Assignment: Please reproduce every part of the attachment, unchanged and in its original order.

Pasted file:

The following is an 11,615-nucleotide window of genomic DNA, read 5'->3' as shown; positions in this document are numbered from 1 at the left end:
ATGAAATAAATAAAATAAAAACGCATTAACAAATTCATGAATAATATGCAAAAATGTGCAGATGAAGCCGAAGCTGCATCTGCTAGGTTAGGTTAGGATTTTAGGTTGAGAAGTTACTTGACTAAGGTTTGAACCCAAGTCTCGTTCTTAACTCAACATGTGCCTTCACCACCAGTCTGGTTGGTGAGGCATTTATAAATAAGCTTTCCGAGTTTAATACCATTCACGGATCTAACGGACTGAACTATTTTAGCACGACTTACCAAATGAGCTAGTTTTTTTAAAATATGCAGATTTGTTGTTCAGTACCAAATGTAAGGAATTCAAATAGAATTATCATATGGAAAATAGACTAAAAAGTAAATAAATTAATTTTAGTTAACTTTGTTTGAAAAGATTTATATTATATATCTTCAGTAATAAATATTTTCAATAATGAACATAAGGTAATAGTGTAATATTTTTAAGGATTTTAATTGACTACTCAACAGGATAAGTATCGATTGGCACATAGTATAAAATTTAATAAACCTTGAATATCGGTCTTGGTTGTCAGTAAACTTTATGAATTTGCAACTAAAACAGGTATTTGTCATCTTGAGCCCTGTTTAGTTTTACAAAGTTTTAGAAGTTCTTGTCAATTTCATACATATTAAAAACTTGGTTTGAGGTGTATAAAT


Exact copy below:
The following is an 11,615-nucleotide window of genomic DNA, read 5'->3' as shown; positions in this document are numbered from 1 at the left end:
ATGAAATAAATAAAATAAAAACGCATTAACAAATTCATGAATAATATGCAAAAATGTGCAGATGAAGCCGAAGCTGCATCTGCTAGGTTAGGTTAGGATTTTAGGTTGAGAAGTTACTTGACTAAGGTTTGAACCCAAGTCTCGTTCTTAACTCAACATGTGCCTTCACCACCAGTCTGGTTGGTGAGGCATTTATAAATAAGCTTTCCGAGTTTAATACCATTCACGGATCTAACGGACTGAACTATTTTAGCACGACTTACCAAATGAGCTAGTTTTTTTAAAATATGCAGATTTGTTGTTCAGTACCAAATGTAAGGAATTCAAATAGAATTATCATATGGAAAATAGACTAAAAAGTAAATAAATTAATTTTAGTTAACTTTGTTTGAAAAGATTTATATTATATATCTTCAGTAATAAATATTTTCAATAATGAACATAAGGTAATAGTGTAATATTTTTAAGGATTTTAATTGACTACTCAACAGGATAAGTATCGATTGGCACATAGTATAAAATTTAATAAACCTTGAATATCGGTCTTGGTTGTCAGTAAACTTTATGAATTTGCAACTAAAACAGGTATTTGTCATCTTGAGCCCTGTTTAGTTTTACAAAGTTTTAGAAGTTCTTGTCAATTTCATACATATTAAAAACTTGGTTTGAGGTGTATAAAT